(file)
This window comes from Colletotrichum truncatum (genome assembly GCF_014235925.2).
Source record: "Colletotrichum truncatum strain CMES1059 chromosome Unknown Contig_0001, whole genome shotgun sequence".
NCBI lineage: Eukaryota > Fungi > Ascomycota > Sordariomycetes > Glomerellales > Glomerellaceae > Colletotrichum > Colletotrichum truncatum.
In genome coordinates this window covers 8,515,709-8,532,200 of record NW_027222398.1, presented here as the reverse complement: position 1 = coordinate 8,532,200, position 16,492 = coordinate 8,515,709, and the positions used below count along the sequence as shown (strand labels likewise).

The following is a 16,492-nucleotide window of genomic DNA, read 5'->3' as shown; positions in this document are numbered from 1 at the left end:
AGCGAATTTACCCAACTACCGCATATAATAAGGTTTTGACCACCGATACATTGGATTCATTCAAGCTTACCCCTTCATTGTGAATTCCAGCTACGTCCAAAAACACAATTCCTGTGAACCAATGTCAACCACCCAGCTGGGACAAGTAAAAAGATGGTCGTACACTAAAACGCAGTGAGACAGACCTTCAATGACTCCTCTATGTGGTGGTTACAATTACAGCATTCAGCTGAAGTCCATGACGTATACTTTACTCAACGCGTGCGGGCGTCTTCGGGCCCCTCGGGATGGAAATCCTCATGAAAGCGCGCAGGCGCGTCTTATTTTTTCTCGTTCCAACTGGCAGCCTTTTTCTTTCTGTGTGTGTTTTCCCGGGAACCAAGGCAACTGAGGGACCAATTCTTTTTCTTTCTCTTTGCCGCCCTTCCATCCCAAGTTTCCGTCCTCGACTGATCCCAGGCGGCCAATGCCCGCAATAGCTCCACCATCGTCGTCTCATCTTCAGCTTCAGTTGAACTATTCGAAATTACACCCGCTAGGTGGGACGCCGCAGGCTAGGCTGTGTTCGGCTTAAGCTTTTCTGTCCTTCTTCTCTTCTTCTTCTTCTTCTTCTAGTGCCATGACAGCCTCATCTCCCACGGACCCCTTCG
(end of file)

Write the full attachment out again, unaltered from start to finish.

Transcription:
This window comes from Colletotrichum truncatum (genome assembly GCF_014235925.2).
Source record: "Colletotrichum truncatum strain CMES1059 chromosome Unknown Contig_0001, whole genome shotgun sequence".
NCBI lineage: Eukaryota > Fungi > Ascomycota > Sordariomycetes > Glomerellales > Glomerellaceae > Colletotrichum > Colletotrichum truncatum.
In genome coordinates this window covers 8,515,709-8,532,200 of record NW_027222398.1, presented here as the reverse complement: position 1 = coordinate 8,532,200, position 16,492 = coordinate 8,515,709, and the positions used below count along the sequence as shown (strand labels likewise).

The following is a 16,492-nucleotide window of genomic DNA, read 5'->3' as shown; positions in this document are numbered from 1 at the left end:
AGCGAATTTACCCAACTACCGCATATAATAAGGTTTTGACCACCGATACATTGGATTCATTCAAGCTTACCCCTTCATTGTGAATTCCAGCTACGTCCAAAAACACAATTCCTGTGAACCAATGTCAACCACCCAGCTGGGACAAGTAAAAAGATGGTCGTACACTAAAACGCAGTGAGACAGACCTTCAATGACTCCTCTATGTGGTGGTTACAATTACAGCATTCAGCTGAAGTCCATGACGTATACTTTACTCAACGCGTGCGGGCGTCTTCGGGCCCCTCGGGATGGAAATCCTCATGAAAGCGCGCAGGCGCGTCTTATTTTTTCTCGTTCCAACTGGCAGCCTTTTTCTTTCTGTGTGTGTTTTCCCGGGAACCAAGGCAACTGAGGGACCAATTCTTTTTCTTTCTCTTTGCCGCCCTTCCATCCCAAGTTTCCGTCCTCGACTGATCCCAGGCGGCCAATGCCCGCAATAGCTCCACCATCGTCGTCTCATCTTCAGCTTCAGTTGAACTATTCGAAATTACACCCGCTAGGTGGGACGCCGCAGGCTAGGCTGTGTTCGGCTTAAGCTTTTCTGTCCTTCTTCTCTTCTTCTTCTTCTTCTTCTAGTGCCATGACAGCCTCATCTCCCACGGACCCCTTCG